Books: Ascendance of a Bookworm

October 24, 2021 · 0 comments
By Jonathan Clements.
And then a pile of books fell on top of her, and she was dead. That can’t possibly be the beginning of a tale, can it? But Miya Kazuki’s fantasy series Ascendance of a Bookworm wastes little time describing the humdrum, Earthbound life of its heroine, Urano, before it kills her off in an earthquake, and whisks her away to the fantasy land of Ehrenfest. There, she wakes as a younger, feebler person – Myne, a daughter of a soldier in a grungy medieval kingdom.
And so, it’s yet another tale of a Japanese twenty-something, spirited away to a mysterious otherworld, except Urano isn’t so keen on this one. For starters, she is revolted by how dirty everybody is, and she is soon missing the mod-cons of a Japanese bathroom. But worst of all, worse even than the fact that her Dad is now apparently a green-haired man called Gunther, is the fact that she has found herself in a world without books.
I know that horror. I was once a guest in someone’s home where the sole piece of visible literature, left out on the coffee table to impress visitors, was a Dan Brown novel. So, imagine finding yourself in a world where not even a Dan Brown novel is available, where despite having Swedish-Finnish names, the locals have never heard of a sauna or soap… and did I mention there were no books?
In fact, there are books, but they are only bespoke, hand-scribed curios for the elite, and unlike many a Japanese fantasy-novel protagonist, parachuted into the upper echelons of society, Urano has ended up in the malnourished, sickly body of a child of the medieval underclass.
Dear reader, I am sick of Japanese light-novel characters, whisked away to saccharine, barely described other-worlds based on some teenager’s half-remembered sight of a video game. But Urano is eternally, comedically aghast at the stench of her new home, the dangers of rotting meat in the marketplace, and the adults’ hand-waving attitude towards giving alcohol to children.
Whereas the leading man in How a Realist Hero Rebuilt the Kingdom is basically handed a nation on a platter and goes around fixing things by decree, Urano has to rebuild her new home-world from the ground up, starting by making her own shampoo with a mortar and pestle, and trying to persuade her family members to clear out the lice and spiders and try using soap. All this, however, is a prelude to her grand enterprise, a quest to create books from square one – making her own paper, learning how to saddle-stitch and bind, and even writing them herself.
No wonder this series has a zillion volumes – in a cunning exercise in self-reflexivity, author Kazuki is gently introducing the reader to the huge, multi-century technology tree that would ultimately end with the book they are holding in their hands. She does so by taking Urano through every single stage required to make a book happen, as if someone suddenly said “Let’s go for a drive”, and then first had to invent the rubber tyre, and the car, and asphalt, and the paint to make the white lines on the road.
Urano drags her parallel-world sister Tuuli to the forest to get the materials for papyrus, or the best guess she can make at this world’s version of papyrus. She searches for alternative sources of ink, either made from scratch or as something she can barter from others. All the while, she tries to explain her plans to her family, but every word that does not exist in the alternate world just comes out in unintelligible Japanese.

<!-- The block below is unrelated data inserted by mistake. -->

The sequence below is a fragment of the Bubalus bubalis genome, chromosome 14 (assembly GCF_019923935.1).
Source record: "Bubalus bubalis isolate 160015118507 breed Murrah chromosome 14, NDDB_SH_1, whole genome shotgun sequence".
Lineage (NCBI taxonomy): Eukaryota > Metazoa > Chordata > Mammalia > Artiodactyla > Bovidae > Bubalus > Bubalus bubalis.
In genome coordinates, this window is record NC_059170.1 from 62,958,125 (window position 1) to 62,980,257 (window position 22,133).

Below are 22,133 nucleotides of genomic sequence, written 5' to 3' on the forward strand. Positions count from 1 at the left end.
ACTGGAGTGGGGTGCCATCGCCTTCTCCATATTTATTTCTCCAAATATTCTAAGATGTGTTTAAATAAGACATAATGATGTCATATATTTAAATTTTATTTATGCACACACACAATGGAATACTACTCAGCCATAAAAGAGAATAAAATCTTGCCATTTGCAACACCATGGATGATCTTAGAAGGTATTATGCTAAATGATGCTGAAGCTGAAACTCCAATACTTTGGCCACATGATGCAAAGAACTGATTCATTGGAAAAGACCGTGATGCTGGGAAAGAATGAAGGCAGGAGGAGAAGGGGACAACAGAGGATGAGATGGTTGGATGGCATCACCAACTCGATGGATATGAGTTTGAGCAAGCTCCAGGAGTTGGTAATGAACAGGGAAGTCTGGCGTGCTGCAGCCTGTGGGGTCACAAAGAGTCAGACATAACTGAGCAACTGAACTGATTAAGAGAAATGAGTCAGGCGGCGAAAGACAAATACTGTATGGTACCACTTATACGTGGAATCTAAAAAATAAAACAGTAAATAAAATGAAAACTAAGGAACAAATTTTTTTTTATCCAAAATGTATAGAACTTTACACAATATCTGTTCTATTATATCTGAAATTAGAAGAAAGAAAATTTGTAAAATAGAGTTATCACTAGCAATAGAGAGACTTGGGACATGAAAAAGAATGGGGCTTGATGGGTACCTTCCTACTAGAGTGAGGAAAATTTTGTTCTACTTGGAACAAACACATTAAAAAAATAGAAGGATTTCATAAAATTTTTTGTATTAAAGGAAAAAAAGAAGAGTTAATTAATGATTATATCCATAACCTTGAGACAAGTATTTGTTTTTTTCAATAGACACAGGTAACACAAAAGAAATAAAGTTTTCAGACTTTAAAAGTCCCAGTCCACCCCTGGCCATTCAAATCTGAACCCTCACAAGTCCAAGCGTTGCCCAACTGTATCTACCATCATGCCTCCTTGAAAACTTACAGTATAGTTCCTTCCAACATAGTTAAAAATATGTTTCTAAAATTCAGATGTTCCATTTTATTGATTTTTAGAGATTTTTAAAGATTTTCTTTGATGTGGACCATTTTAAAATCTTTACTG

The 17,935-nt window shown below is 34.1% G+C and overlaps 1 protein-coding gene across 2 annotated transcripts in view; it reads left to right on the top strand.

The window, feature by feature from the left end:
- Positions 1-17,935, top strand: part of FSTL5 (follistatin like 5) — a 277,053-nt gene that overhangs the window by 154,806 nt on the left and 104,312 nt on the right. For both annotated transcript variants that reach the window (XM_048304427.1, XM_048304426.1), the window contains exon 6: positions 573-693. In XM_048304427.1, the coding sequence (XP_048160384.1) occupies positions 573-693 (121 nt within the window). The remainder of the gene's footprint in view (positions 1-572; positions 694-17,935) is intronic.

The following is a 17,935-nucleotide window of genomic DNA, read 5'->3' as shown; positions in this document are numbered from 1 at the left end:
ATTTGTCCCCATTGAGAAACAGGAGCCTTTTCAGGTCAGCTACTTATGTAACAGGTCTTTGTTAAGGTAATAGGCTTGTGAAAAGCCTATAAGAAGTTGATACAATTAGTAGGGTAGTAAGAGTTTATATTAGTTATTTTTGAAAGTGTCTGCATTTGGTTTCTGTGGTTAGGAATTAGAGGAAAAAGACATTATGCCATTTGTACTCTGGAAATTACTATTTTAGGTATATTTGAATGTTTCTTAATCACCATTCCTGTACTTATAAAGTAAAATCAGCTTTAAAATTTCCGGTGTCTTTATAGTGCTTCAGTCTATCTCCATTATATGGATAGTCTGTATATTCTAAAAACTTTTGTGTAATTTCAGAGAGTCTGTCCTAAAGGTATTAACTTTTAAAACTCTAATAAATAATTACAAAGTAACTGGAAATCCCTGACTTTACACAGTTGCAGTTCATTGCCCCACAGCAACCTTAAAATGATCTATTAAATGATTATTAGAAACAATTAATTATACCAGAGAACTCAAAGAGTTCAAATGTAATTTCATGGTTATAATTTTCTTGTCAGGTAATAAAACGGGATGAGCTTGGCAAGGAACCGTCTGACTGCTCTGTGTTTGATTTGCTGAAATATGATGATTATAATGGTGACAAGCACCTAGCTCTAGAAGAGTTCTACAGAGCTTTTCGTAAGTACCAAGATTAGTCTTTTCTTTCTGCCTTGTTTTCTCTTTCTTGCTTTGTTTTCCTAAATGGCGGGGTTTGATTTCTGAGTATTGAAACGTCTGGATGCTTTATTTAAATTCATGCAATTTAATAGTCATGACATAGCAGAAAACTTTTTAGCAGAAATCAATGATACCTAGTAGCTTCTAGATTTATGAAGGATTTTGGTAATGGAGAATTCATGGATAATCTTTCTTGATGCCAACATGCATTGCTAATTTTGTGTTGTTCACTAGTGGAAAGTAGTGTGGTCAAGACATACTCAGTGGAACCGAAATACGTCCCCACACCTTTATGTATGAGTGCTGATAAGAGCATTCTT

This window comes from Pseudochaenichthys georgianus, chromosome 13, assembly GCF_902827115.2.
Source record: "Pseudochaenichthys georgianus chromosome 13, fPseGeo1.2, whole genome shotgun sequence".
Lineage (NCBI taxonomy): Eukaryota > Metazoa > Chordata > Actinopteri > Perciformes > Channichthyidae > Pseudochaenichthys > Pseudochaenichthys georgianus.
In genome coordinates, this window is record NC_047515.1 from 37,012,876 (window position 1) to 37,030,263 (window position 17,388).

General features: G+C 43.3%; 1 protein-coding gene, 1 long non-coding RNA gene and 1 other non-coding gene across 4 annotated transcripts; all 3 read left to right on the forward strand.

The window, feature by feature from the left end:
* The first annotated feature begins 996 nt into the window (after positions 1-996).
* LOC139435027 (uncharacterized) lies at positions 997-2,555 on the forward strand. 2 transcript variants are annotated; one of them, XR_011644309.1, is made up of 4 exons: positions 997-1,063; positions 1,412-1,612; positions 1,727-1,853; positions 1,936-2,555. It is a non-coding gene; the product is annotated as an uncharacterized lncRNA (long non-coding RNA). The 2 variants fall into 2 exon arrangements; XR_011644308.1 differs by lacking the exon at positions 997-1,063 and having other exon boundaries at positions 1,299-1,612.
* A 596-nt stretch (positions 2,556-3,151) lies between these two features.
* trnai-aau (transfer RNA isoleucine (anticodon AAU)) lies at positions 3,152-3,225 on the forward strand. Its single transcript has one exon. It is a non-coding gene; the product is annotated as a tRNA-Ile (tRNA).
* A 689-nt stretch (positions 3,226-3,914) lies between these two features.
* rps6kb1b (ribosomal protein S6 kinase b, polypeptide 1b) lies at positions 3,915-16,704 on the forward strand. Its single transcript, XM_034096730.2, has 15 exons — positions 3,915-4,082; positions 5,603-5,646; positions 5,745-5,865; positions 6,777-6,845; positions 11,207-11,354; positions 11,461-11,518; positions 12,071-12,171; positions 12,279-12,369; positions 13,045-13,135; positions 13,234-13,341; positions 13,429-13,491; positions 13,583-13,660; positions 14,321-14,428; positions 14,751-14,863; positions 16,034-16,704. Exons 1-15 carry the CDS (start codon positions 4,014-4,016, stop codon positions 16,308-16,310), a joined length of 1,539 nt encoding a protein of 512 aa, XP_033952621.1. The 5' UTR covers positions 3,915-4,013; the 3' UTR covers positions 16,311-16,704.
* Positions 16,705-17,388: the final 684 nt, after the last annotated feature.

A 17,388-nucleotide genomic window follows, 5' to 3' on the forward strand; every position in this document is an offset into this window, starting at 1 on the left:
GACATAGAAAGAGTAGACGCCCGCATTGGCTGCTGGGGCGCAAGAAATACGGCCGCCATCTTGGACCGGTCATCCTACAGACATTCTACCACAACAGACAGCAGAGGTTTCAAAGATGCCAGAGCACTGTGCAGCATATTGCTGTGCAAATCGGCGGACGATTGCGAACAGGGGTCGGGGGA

Some suspension of belief is required in the sense that Urano alone is clued up about the various foodways and technologies of the ancient past. She tuts that Myne’s mother doesn’t think to use the bones of a game-bird to make a hearty broth, which stretches this reader’s credulity a little because a realist other-world would surely have an almost entirely clueless visitor from our time, learning from the locals about techniques now forgotten in the modern age. Certainly, in my travels among the ethnic minorities of South China, I was perpetually amazed at the cunning, hard-won knowledge of various folk-arts – I was, indeed, taught by the locals to make paper from mulberry bark and viscous sap, I have dyed clothes using indigo leaves, and made musical instruments from scratch, starting with an axe and a tree trunk and ending up with a guitar. At literally no point did anyone stop, baffled in the middle of their work and hope that the City Boy would explain something he had read about in a book once. I was, inevitably, a fish out of water, a man from our world turned into a pointless dunce, unable to even light a fire.
Urano’s excuse is that her own mother back in Japan was something of a back-to-nature nut, but the way she tuts and sneers at the people of Ehrenfest strikes a discordant note with me. They can’t possibly be as stupid as she makes them out to be, otherwise they would all be dead. As a case in point, Urano patronisingly explains to everybody how to make a stew, as if that would not be the default meal in any pre-modern society. The people in this fantasy land have all the ingredients they need to make gnocchi or steam things in saké, but it has never occurred to them to do so before Urano’s arrival.
But beyond this wish-fulfilment idea that an entire primitive society is just waiting for a Japanese nerd to show up and invent shampoo (an item, incidentally, that East Asia has had since at least the Dark Ages), Ascendance of a Bookworm is a winning, slow-burning tale of how technology can change a society in tiny increments, and not always for the better. This first volume ends with ominous signs that Urano/Myne has already attracted envy and avarice among some of her fellow medievals, who apparently have never thought of tying their hair up with a stick before.
Ascendance of a Bookworm is published by J-Novel Club.
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